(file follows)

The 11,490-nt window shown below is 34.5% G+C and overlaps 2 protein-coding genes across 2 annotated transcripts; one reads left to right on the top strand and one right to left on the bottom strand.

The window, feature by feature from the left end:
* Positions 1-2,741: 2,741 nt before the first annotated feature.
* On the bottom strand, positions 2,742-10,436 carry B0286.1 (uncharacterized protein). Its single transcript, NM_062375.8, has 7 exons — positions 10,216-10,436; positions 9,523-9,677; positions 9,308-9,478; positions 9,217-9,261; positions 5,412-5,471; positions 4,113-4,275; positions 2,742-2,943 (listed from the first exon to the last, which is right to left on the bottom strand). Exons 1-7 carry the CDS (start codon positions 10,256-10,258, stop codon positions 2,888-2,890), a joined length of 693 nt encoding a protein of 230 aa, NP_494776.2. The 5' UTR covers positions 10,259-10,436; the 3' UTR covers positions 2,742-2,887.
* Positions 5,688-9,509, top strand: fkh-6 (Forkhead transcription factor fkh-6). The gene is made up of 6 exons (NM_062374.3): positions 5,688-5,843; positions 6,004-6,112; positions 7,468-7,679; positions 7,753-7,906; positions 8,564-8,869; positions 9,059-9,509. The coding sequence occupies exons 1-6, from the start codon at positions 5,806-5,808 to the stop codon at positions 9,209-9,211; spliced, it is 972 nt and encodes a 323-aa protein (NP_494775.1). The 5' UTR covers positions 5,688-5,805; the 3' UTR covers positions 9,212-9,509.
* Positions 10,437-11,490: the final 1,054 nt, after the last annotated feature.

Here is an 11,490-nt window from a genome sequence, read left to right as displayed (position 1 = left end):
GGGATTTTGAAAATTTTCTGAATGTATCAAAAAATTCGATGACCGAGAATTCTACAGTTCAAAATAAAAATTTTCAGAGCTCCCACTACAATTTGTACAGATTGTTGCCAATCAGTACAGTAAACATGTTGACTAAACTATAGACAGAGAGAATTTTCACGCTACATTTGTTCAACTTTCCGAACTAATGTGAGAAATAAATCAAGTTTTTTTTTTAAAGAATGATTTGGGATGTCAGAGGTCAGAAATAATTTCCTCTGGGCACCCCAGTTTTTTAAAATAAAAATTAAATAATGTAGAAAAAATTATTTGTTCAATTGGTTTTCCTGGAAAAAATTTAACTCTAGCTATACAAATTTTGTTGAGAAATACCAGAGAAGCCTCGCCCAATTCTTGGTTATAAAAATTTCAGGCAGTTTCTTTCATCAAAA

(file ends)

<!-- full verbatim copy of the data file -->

The 11,490-nt window shown below is 34.5% G+C and overlaps 2 protein-coding genes across 2 annotated transcripts; one reads left to right on the top strand and one right to left on the bottom strand.

The window, feature by feature from the left end:
* Positions 1-2,741: 2,741 nt before the first annotated feature.
* On the bottom strand, positions 2,742-10,436 carry B0286.1 (uncharacterized protein). Its single transcript, NM_062375.8, has 7 exons — positions 10,216-10,436; positions 9,523-9,677; positions 9,308-9,478; positions 9,217-9,261; positions 5,412-5,471; positions 4,113-4,275; positions 2,742-2,943 (listed from the first exon to the last, which is right to left on the bottom strand). Exons 1-7 carry the CDS (start codon positions 10,256-10,258, stop codon positions 2,888-2,890), a joined length of 693 nt encoding a protein of 230 aa, NP_494776.2. The 5' UTR covers positions 10,259-10,436; the 3' UTR covers positions 2,742-2,887.
* Positions 5,688-9,509, top strand: fkh-6 (Forkhead transcription factor fkh-6). The gene is made up of 6 exons (NM_062374.3): positions 5,688-5,843; positions 6,004-6,112; positions 7,468-7,679; positions 7,753-7,906; positions 8,564-8,869; positions 9,059-9,509. The coding sequence occupies exons 1-6, from the start codon at positions 5,806-5,808 to the stop codon at positions 9,209-9,211; spliced, it is 972 nt and encodes a 323-aa protein (NP_494775.1). The 5' UTR covers positions 5,688-5,805; the 3' UTR covers positions 9,212-9,509.
* Positions 10,437-11,490: the final 1,054 nt, after the last annotated feature.

Here is an 11,490-nt window from a genome sequence, read left to right as displayed (position 1 = left end):
GGGATTTTGAAAATTTTCTGAATGTATCAAAAAATTCGATGACCGAGAATTCTACAGTTCAAAATAAAAATTTTCAGAGCTCCCACTACAATTTGTACAGATTGTTGCCAATCAGTACAGTAAACATGTTGACTAAACTATAGACAGAGAGAATTTTCACGCTACATTTGTTCAACTTTCCGAACTAATGTGAGAAATAAATCAAGTTTTTTTTTTAAAGAATGATTTGGGATGTCAGAGGTCAGAAATAATTTCCTCTGGGCACCCCAGTTTTTTAAAATAAAAATTAAATAATGTAGAAAAAATTATTTGTTCAATTGGTTTTCCTGGAAAAAATTTAACTCTAGCTATACAAATTTTGTTGAGAAATACCAGAGAAGCCTCGCCCAATTCTTGGTTATAAAAATTTCAGGCAGTTTCTTTCATCAAAA